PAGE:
Fatigued. Nauseous. Watery mouth. Emotional. Shaky. Clammy. Tightness in chest.
No, I’m not describing dad’s symptoms. I’m describing the things I’ve been experiencing since we learned of dad’s diagnosis 18 days ago. I’m 99.9 percent certain mom and Kelly would agree. These symptoms subside, but they never entirely go away. And they most certainly increase in intensity whenever we go for an appointment or test. Fear does strange things to a person’s mind and body.
As for my dad’s symptoms, they are actually pretty similar. The majority of them are caused by the same fear, but he does have some discomfort in his abdomen and lower back that is managed by morphine. But for him, I’d increase ‘fatigued’ to ‘downright exhausted.’ This process – the diagnosis, the back-and-forth to the hospital, the waiting, and the unknown – has been mentally and physically exhausting on him. On everyone, really. Because we’re in it together, remember?
Today, however, we finally have answers. And a plan.
The MRI of his brain that was performed on Monday was negative. Hallelujah! The pathology report from the biopsy of his liver showed that the cancer type is small cell lung cancer with liver metastases. While more rare, aggressive and incurable, small cell is treatable. So, within 30 minutes of our consultation with Dr. Weiss, dad was in the infusion chair and treatment was underway.
The following medications are admistered via a port in his chest over a three-day period:
– Zofran to prevent nausea
– Decadron steroid to prevent nausea and allergic reaction
– Carboplatin and Etoposide chemotherapy to fight the cancer cells
The chemo meds aim to attack all cancer cells, in both the lung and liver and wherever else they might be hiding out. On day four, he will receive an injection of Neulasta, which is a bone marrow stimulant that helps the body make white blood cells that fight off infection.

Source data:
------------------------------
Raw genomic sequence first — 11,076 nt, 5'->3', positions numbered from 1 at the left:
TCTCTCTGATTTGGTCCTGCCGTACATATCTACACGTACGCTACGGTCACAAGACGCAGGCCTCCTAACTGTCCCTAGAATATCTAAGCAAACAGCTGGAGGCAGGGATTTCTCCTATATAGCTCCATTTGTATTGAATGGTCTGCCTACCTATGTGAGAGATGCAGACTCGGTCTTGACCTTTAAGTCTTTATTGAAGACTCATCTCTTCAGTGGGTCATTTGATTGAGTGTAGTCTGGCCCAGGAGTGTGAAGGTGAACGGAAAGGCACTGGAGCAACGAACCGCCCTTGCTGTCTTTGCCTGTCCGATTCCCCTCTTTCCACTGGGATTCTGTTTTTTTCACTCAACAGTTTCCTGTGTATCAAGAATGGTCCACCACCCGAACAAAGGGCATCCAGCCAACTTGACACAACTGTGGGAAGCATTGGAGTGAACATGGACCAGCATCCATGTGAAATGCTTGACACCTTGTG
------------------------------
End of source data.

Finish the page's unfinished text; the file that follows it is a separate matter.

He will go through this same treatment plan every three weeks for four cycles. In early August, they will repeat the scans, and hopefully we will see that the medications are giving cancer a much deserved kick in the ass!
He handled day one well, and the staff allowed all three of us to join him for today only. Kelly and Garett had shirts made for the entire party of 11, and we all wore them with pride. (FRONT: Hey cancer, you picked the wrong family to mess with! BACK: Team Chuck)
One thing that I have always observed about dad is that he treats doctors and nurses with the utmost respect and admiration. And they love him for it. He has always found a way to make them laugh, no matter the circumstance. And he’s still finding the humor in things today despite the challenges he is facing. For example, the nurse asked if he had any questions before she started the treatment. He said in the most serious tone, “Yes, can someone tell me what the heck these ‘jelly bean jackers’ are doing here?!”
Since my first post, The day life handed us lemons, we have been touched by the amount of support we’ve received from near and far – in the way of comments, cards, phone calls and care packages. So many people have simply reached out to say they care, and that they are cheering for Chuck. We are very appreciative of your love and kindness, especially dad. In fact, the other night when he saw all of the comments on the Facebook post and the number of views this blog had received, he said: “That Prince guy ain’t got nothing on me!”
He’s right. And it’s that type of attitude that will see him through this.
Tonight, he’s resting comfortably. Hopefully, a little more soundly than he has been. His heart and mind have been heavy. And while we know the road ahead won’t be easy, we at least have a map to start following. And for that, we are thankful.
Until next time,